A cervical screening test (previously known as a smear test) is a method of detecting abnormal cells on the cervix. The cervix is the entrance to the womb from the vagina. Detecting and removing abnormal cervical cells can prevent cervical cancer.
Cervical screening is offered to women aged 25 to 64 in England because of the benefits of screening, including finding abnormal cells early so they can be treated quickly. Women who are registered with a GP are automatically invited for cervical screening.
This includes women who have had the HPV vaccination, as the vaccine doesn't protect against all types of HPV linked to cervical cancer so it doesn't guarantee complete protection against cervical cancer.
Breast Cancer Screening
About 1 in 8 women in the UK are diagnosed with breast cancer during their lifetime. If it's detected early, treatment is more successful and there's a good chance of recovery.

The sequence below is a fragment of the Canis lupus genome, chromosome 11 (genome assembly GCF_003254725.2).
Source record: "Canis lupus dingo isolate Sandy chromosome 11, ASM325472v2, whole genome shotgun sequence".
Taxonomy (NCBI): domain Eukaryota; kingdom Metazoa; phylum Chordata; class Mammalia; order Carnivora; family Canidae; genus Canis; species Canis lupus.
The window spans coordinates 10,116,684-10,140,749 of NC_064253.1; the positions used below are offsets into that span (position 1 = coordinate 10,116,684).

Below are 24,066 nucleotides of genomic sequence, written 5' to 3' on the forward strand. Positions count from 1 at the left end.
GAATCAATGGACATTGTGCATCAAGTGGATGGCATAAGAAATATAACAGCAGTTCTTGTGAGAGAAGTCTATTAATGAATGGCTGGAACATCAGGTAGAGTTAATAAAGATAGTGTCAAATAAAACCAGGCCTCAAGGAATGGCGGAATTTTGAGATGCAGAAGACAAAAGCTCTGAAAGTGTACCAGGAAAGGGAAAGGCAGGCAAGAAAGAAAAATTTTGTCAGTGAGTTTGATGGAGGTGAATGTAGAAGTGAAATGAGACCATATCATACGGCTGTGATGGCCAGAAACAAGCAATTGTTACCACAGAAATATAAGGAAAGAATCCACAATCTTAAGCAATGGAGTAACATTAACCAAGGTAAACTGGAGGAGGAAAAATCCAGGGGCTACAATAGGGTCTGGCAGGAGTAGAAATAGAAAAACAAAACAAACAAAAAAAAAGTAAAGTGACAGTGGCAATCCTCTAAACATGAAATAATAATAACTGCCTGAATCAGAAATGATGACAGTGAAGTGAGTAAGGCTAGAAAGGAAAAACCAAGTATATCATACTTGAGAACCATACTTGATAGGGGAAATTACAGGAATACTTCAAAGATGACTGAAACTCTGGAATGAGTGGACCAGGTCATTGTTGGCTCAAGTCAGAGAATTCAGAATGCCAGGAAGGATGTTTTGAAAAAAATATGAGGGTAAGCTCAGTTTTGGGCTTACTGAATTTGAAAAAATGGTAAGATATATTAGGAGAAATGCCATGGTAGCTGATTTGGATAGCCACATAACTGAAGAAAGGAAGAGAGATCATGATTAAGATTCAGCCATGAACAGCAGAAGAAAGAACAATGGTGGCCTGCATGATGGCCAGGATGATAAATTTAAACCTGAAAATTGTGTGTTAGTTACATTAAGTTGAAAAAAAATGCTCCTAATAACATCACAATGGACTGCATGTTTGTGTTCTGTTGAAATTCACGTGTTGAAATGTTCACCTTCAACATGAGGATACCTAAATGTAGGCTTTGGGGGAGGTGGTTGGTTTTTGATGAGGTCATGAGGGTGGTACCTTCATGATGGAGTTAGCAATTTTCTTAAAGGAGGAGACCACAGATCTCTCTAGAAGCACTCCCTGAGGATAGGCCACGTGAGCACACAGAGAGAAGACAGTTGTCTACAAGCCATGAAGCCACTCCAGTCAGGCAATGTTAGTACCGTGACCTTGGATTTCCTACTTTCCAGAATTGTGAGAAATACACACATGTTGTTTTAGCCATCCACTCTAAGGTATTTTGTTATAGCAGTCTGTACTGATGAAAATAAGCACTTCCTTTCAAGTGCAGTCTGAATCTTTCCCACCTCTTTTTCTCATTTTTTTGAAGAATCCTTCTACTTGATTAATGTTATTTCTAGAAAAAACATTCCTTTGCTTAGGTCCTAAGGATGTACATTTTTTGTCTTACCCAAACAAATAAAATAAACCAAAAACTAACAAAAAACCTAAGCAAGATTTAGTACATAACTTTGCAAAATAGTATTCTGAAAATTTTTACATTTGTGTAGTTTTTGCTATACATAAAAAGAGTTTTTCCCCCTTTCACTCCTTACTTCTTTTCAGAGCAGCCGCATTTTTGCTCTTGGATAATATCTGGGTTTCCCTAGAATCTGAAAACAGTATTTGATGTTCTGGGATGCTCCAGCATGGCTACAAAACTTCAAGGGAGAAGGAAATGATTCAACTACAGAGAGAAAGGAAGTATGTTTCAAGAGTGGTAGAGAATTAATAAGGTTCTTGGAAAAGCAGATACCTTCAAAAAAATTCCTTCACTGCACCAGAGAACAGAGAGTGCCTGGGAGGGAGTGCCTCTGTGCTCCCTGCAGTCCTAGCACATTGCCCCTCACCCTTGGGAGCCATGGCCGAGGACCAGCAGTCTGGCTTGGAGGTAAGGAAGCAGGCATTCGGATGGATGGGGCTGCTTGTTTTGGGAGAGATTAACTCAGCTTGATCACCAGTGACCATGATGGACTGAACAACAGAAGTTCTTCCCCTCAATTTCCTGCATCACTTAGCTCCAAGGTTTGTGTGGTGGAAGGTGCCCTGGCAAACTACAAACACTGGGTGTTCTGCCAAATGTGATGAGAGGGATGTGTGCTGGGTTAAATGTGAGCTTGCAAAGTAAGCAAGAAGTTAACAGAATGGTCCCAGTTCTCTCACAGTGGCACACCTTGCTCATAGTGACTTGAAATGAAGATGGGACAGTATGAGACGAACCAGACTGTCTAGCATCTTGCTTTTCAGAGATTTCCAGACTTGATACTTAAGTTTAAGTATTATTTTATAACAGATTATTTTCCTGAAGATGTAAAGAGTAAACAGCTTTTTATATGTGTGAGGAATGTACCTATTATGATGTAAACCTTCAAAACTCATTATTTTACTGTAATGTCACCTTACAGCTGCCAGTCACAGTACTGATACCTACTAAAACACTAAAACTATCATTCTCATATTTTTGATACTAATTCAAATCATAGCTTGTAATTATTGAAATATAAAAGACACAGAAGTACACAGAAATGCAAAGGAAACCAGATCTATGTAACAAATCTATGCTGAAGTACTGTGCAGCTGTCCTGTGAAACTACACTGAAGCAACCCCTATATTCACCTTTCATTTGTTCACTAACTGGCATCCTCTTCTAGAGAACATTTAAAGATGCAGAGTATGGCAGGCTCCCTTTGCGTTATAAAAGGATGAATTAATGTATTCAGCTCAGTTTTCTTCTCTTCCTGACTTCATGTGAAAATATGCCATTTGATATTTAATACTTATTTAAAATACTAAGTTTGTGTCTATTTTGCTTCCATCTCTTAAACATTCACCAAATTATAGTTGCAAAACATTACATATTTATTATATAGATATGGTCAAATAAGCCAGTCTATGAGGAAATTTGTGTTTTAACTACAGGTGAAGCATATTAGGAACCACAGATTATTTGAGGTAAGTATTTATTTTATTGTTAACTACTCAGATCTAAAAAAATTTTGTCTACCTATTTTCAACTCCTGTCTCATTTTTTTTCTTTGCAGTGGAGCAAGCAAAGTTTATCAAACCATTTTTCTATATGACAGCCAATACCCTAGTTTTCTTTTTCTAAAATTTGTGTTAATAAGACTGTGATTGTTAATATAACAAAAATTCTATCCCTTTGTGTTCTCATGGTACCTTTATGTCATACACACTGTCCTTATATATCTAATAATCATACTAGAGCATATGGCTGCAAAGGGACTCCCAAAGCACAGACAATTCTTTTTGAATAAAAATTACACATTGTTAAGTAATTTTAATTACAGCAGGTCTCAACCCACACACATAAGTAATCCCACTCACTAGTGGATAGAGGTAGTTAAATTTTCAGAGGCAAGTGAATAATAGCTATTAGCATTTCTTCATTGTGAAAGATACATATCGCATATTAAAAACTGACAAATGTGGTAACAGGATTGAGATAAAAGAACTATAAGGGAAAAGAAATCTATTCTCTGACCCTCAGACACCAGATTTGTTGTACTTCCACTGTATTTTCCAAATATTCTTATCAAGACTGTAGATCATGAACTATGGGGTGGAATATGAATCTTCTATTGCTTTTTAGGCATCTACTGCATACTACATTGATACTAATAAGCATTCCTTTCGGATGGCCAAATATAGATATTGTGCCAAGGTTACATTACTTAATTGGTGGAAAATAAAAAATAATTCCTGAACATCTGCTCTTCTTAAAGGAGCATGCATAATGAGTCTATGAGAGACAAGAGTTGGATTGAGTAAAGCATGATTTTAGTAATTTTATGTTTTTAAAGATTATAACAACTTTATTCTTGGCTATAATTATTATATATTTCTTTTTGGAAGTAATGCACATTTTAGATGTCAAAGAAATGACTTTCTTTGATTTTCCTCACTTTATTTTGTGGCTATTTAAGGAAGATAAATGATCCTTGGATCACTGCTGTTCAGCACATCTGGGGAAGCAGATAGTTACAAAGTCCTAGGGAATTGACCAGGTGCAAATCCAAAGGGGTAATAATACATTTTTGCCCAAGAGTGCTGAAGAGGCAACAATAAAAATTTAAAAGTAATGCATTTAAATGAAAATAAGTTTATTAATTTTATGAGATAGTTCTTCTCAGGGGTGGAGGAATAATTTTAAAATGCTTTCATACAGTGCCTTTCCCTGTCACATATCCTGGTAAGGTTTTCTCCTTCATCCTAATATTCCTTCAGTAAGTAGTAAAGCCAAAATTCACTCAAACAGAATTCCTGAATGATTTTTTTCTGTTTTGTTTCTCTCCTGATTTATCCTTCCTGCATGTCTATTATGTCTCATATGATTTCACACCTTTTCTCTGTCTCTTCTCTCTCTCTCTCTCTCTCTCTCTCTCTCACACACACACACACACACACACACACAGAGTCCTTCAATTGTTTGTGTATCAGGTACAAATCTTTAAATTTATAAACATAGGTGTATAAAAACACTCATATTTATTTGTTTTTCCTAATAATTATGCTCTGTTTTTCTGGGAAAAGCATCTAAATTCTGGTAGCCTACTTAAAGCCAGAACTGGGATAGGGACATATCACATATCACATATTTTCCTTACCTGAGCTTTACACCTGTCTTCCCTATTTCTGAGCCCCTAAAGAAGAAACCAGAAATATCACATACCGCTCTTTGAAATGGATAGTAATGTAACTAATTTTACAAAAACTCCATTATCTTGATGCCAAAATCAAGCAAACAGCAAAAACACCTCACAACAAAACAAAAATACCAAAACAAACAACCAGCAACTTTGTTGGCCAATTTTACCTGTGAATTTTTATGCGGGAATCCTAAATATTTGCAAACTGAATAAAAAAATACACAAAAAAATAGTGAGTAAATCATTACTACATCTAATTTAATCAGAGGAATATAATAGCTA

Breast screening aims to find breast cancers early. It uses an X-ray test called a mammogram that can spot cancers when they're too small to see or feel.
As the likelihood of getting breast cancer increases with age, all women aged 50 to 70 and registered with a GP are automatically invited for breast cancer screening every 3 years.
Bowel Cancer Screening
Bowel cancer is a common type of cancer in both men and women. About 1 in 20 people will get it during their lifetime.
Screening can help detect bowel cancer at an early stage, when it's easier to treat. It can also be used to help check for and remove small growths in the bowel called polyps which can turn into cancer over time. All men and women aged 60 to 74 who are registered with a GP in England are automatically sent a bowel cancer screening kit every 2 years.
Make sure your GP has the correct address so your kit is posted to the right place. If you're 75 or over, you can ask for a kit every 2 years by phoning the free bowel cancer screening helpline on 0800 707 60 60.